Some of my favorite earbuds in recent memory have come out of Jabra’s Elite lineup, with great fit, reasonable cases, and very good audio quality to boot. However, the company’s latest high-end model feels like a step back, as Jabra Elite 7 Pro has lesser sound quality despite its long-overdue addition of Google Assistant and other features.

Over the past few weeks, I’ve been using Jabra’s Elite 7 Pro earbuds alongside a few other models, with some mixed feelings on the setup as a whole.

Starting with the good. In terms of the hardware, I love how Jabra has switched things up. The earbuds themselves have a familiar shape that fits well in the ear and provides a nice seal for passive noise blocking on top of the added active noise cancellation. I didn’t have any issues with the earbuds falling out during my time using them, even during activities such as shoveling snow and other outdoor work. The case, too, is a great change of pace. It’s not as tall as past iterations of Jabra’s lineup and remains thin. It’s wider and thicker compared to, say, Apple’s AirPods case, but roughly on par with Google’s Pixel Buds and AirPods Pro.

As usual, another perk is battery life. Jabra quotes eight hours from the earbuds themselves, and that lines up with the results I’ve been seeing. The addition of Qi charging is also appreciated. The only odd thing about the case is that the USB-C port is on the front of the case, which is very unorthodox. But hey, it gets the job done regardless.

Jabra’s feature set is also evolving for the better with this latest generation. Finally, mono-mode works properly, so either earbud can be used on its own for music or calls. This is something that was certainly frustrating with past models, and I’m really glad to see it’s been fixed.

Multi-point pairing (multiple devices at once) is also a welcome feature I wish was available on more earbuds. My testing of this feature was relatively limited, though. The setup was straightforward. I paired the earbuds to my phone, then restarted pairing for my PC. With the PC connected, I then went into the Bluetooth menu on my phone to reconnect and the buds chimed in saying that “two devices are connected.” This message repeated when I put the buds away and then took them back out. The only catch? I couldn’t get audio to play reliably. Spotify on my phone kept pausing, and audio from YouTube on my PC wouldn’t play. The feature is supposed to handoff based on what’s currently playing audio and pause the other device, but for whatever reason, this didn’t reliably work with my exact setup. A shame, but at least something that doesn’t seem to be widespread.

Calling was also, as always, stellar thanks to Jabra’s solid microphones, but the “plugged” feeling when wearing both earbuds left me making calls scarcely on Elite 7 Pro. HearThrough helps, and it sounds better than most again thanks to the quality microphones. Those mics also contribute to active noise cancellation, but it’s not exactly a star feature. The ANC is fine, but average at best.

Then, there’s better Google Assistant integration. Finally, Jabra’s earbuds support the same excellent Google Assistant integration found on Google’s Pixel Buds, minus the “Hey Google” hotword. This is similar to the support available on headphones from Sony and JBL, and I’m so glad it’s finally available. Assistant can be mapped a single, double, or triple-tap of either earbud’s button and works as a push-to-talk style. Commands are handled quickly, and quick access to a notification readout is very much appreciated.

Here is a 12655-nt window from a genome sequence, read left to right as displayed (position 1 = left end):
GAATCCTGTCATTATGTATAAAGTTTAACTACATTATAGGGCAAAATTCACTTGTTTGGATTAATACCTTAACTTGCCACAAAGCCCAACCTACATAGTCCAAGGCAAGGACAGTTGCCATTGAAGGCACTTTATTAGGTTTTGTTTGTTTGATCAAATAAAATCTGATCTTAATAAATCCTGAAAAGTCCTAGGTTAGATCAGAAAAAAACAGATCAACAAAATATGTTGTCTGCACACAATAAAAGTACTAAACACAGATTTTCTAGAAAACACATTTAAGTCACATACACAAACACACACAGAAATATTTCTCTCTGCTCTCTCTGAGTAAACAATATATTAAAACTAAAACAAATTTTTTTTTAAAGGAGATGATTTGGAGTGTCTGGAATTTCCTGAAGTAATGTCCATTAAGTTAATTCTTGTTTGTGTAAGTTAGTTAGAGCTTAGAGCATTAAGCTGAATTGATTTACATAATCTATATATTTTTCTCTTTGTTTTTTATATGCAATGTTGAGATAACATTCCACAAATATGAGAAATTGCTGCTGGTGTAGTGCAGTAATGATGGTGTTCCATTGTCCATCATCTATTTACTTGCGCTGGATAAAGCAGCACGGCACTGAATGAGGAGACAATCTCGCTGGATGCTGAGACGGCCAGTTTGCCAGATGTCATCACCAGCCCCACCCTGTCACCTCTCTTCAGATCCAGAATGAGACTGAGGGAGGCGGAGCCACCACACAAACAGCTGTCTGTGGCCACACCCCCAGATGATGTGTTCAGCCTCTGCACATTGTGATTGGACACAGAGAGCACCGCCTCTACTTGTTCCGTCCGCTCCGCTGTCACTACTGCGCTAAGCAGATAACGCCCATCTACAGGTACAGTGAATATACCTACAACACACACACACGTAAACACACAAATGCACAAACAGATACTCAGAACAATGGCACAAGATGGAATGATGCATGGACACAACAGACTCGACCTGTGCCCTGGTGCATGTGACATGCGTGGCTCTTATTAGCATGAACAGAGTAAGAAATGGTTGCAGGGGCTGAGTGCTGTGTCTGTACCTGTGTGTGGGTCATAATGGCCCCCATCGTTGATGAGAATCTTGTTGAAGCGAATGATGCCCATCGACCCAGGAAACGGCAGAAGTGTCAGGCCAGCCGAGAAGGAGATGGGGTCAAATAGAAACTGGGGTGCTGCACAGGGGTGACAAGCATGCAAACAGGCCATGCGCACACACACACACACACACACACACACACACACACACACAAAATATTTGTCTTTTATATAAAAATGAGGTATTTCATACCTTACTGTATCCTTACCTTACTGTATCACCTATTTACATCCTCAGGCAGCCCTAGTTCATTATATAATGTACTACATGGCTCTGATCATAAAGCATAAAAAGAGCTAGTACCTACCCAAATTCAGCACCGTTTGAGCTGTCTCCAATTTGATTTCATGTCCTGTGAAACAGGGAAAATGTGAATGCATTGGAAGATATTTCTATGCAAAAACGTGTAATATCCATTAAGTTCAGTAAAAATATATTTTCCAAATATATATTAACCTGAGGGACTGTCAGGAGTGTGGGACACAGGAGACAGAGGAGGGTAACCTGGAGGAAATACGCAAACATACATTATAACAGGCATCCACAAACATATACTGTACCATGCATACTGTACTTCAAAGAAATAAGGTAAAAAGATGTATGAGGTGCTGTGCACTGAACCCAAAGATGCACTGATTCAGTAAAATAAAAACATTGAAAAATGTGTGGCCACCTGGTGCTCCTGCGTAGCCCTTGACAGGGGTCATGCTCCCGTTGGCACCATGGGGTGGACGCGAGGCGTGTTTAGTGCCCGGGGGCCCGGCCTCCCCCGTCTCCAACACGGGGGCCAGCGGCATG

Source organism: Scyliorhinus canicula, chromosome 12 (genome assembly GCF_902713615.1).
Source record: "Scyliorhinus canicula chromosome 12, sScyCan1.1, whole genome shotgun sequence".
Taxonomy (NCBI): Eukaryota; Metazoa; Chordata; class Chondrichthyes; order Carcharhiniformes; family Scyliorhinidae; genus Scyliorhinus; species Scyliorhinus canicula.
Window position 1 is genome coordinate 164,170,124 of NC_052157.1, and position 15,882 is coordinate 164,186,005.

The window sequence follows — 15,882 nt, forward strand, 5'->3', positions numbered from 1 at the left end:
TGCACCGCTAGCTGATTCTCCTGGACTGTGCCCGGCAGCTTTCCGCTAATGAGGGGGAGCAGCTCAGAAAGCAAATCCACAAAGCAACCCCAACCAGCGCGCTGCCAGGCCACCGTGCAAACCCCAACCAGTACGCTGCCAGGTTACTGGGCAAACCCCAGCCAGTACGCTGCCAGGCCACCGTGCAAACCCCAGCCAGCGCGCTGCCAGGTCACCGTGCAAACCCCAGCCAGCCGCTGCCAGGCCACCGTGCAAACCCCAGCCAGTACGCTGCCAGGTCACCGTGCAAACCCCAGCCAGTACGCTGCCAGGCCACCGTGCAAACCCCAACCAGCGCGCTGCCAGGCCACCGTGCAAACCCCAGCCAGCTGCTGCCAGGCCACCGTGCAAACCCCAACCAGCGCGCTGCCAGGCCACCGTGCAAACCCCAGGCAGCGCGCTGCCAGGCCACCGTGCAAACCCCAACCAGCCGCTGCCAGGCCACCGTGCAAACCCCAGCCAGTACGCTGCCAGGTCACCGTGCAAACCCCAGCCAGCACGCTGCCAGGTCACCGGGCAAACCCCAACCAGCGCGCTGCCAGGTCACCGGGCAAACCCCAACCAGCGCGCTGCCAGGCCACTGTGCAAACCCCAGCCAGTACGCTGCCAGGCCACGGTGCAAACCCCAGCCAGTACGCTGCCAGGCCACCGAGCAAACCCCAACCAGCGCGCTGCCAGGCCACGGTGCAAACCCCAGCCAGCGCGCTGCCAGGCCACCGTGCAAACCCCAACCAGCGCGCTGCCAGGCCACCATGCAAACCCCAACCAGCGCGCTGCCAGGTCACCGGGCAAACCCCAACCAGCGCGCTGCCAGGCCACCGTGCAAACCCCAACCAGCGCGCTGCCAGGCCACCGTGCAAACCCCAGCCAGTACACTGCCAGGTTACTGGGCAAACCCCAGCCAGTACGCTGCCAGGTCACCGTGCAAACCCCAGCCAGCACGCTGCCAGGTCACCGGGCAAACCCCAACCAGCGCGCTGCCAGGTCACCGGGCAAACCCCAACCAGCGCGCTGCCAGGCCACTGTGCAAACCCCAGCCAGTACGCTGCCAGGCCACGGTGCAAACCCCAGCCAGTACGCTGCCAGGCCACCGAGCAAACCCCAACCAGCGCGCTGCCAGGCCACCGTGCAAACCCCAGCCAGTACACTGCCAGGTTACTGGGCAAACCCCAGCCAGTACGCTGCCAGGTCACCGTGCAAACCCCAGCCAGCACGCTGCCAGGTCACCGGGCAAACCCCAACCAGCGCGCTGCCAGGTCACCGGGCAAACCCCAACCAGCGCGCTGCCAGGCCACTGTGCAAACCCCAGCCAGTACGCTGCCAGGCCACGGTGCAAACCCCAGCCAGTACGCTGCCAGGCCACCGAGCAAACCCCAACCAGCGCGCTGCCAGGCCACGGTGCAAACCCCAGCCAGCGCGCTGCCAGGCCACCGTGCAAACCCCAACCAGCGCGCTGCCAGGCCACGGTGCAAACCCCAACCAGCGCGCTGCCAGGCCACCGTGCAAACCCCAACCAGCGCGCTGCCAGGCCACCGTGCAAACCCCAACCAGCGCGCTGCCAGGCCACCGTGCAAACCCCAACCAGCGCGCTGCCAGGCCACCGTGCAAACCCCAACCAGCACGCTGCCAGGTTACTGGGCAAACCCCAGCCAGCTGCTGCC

Setup on Google Assistant support for Jabra Elite 7 Pro is a breeze for first-time users, but if you already own these buds or paired them before the latest update, you’ll have to unpair and re-pair to get in on the feature. To get notifications read aloud as they arrive, you’ll also need to grant access to the Google app if you haven’t already.

Now, I just wish these supported Google’s Fast Pair like the more affordable Jabra Elite 3.

Unfortunately, what really hurts this package for me is just the sound quality itself. Where previous Jabra earbuds were known for crisp audio with deep, sometimes overpowering bass, Elite 7 Pro feels like a huge overcorrection.

Jabra was certainly right to tone down its bass, but it came with the sacrifice of the overall quality. Highs often feel “shrieky” to me now on some high notes including the ones in “Come to Your Senses” from “Tick Tick Boom,” and lows aren’t nearly as impactful as they were in other songs.

The sound quality isn’t bad, and the EQ still works wonders in the pretty-good smartphone app, but gone are the day of Jabra’s flagship outshining the competition. The v2.0 update that rolled out in late January does improve the sound quality from its original state, but it’s still not as good as it should be.

At $199, Jabra Elite 7 Pro carry a hefty price tag. The feature-set is worthy, but the sound quality, at least in my opinion, falls short of that asking price. With a decent sale, they’re worth picking up – there really is enough good here to keep them a contender – but I find the retail price really hard to swallow.

Buy Jabra Elite 7 Pro

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Ben Schoon

Ben is a writer and video producer for 9to5Google.

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